Here’s what has happened, in a nutshell. Symbian over the past year has transitioned to being an open source foundation. However, in the process, it lost supporters such as Sony Ericsson. Nokia relies on Symbian to provide for their high-end handsets, as the company is building MeeGo to replace Symbian on the high end. Nokia will continue to use Symbian for mid-range, and eventually, low-end devices.
What happened today, was that the Symbian Foundation (at their developer conference) announced that they had received €22 million in funding, backed partly from the EU and partly from companies including Nokia. Nokia is continuing to back Symbian development, but is seeking support to make the platform viable beyond Nokia devices.
The SYMBEOSE consortium is a new foundation that will work alongside the Symbian Foundation. It will allow Nokia and other investors to guide platform development, and ensure that the €22 million in investments goes to goals that improve Symbian for their use first. In other words, it gives Nokia a lot of steering power that they lost when they spun Symbian Foundation off. SYMBEOSE as it stands will consist of 23 companies that will steer development.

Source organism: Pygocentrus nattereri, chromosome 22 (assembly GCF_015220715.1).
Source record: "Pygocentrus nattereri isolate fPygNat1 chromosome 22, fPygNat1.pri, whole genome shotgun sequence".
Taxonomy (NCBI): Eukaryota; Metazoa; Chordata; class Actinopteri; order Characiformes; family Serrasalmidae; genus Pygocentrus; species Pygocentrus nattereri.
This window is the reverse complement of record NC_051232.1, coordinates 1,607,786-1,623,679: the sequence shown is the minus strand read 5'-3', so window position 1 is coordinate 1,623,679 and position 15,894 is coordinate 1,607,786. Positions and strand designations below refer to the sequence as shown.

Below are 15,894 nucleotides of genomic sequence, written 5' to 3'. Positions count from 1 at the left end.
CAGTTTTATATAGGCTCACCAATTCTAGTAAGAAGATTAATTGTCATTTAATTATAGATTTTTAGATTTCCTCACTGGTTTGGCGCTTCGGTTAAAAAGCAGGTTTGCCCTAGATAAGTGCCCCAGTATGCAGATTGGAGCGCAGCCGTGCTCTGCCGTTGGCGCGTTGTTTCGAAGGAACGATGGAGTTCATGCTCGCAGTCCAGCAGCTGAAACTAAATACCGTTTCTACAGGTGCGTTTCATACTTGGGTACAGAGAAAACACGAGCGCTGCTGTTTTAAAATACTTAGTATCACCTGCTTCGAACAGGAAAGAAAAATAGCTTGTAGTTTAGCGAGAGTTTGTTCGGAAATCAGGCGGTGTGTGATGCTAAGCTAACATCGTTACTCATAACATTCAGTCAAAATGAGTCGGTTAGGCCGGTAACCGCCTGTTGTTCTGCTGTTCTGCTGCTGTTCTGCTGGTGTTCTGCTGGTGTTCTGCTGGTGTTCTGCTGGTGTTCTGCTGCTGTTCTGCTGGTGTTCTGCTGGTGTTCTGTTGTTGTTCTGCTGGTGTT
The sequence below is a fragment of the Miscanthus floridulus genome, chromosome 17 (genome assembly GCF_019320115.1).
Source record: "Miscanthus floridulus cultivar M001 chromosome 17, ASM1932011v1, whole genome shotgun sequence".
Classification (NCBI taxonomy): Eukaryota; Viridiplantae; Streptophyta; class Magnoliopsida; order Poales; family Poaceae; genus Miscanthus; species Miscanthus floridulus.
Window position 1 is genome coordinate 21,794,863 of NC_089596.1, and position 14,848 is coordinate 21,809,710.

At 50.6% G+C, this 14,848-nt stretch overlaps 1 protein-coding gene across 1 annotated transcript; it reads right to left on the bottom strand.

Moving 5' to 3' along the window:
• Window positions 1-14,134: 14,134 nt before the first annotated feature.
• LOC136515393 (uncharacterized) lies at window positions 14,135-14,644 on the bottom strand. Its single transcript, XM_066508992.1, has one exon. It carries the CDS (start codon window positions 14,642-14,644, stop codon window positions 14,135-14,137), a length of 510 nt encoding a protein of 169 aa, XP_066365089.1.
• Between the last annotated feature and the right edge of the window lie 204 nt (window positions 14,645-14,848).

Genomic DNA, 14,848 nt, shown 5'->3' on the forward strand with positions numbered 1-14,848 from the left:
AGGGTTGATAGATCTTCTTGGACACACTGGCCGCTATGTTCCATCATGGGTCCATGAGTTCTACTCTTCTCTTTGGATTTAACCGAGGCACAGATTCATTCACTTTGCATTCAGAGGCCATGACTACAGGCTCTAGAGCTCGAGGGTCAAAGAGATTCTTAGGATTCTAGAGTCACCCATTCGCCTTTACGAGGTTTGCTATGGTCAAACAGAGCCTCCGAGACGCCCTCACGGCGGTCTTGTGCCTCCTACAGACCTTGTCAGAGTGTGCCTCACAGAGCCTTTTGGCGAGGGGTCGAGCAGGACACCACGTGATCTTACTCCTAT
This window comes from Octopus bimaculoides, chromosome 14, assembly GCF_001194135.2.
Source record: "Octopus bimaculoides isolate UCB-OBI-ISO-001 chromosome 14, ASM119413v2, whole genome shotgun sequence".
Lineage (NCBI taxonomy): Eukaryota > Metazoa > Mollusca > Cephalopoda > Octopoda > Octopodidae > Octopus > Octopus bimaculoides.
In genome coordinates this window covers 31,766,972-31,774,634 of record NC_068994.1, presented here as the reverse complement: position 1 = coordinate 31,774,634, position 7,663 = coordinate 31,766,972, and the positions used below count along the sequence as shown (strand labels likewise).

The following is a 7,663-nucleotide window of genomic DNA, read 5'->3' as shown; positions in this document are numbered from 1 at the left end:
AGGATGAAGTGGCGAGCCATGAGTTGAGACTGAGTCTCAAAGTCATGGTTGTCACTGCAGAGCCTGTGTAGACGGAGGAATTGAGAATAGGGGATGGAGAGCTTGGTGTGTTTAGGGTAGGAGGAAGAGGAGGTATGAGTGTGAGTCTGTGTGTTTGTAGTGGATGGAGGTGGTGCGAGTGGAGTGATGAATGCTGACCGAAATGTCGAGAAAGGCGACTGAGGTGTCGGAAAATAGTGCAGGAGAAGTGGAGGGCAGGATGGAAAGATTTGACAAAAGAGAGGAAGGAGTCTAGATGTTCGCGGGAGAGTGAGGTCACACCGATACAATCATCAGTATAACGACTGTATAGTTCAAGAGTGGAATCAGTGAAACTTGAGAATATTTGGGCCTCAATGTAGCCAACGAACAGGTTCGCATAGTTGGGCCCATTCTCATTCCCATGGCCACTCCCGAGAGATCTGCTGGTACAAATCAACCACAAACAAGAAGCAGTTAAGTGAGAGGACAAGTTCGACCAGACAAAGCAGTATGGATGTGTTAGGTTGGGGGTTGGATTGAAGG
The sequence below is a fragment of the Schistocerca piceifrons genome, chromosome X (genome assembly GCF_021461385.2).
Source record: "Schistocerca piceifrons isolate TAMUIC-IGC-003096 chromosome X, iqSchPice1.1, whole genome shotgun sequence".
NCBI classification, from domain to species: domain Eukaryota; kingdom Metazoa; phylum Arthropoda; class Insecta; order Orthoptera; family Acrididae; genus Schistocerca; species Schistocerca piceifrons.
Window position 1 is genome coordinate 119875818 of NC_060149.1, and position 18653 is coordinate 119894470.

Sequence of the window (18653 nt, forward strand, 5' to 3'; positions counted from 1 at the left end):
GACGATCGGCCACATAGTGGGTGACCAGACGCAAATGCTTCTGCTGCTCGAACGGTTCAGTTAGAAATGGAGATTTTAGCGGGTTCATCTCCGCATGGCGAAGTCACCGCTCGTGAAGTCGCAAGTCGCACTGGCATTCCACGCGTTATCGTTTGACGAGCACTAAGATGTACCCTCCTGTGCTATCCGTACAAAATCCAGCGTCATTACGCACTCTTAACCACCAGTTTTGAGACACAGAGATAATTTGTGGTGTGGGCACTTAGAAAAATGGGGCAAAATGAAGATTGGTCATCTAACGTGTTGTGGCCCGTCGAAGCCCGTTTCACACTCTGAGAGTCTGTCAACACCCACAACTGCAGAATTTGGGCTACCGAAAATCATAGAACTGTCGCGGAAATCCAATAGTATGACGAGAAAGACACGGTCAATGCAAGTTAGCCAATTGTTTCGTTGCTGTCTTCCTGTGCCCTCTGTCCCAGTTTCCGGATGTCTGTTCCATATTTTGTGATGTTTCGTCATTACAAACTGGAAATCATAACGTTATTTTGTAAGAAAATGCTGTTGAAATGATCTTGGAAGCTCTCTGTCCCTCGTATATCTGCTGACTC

The Symbian platform continues to struggle, however. Nokia has made confusing announcements that future Nokia devices will receive seamless Symbian updates, the company is confusing users on when support will begin and end in a device lifecycle. Worse, the platform’s main issues remain. There is no integration with key services such as WebKit, which Nokia stopped checking in changes to. Rumors of Nokia switching to Qt’s build of WebKit were not met with follow-through from Symbian Foundation.
As such, Symbian remains a platform without clear versions landing on devices, and remains in various states of decay. The Symbian Foundation has, to its part, admitted to much of this and hopes to use the cash infusion to rebuild the struggling platform, as well as gain device support from manufacturers.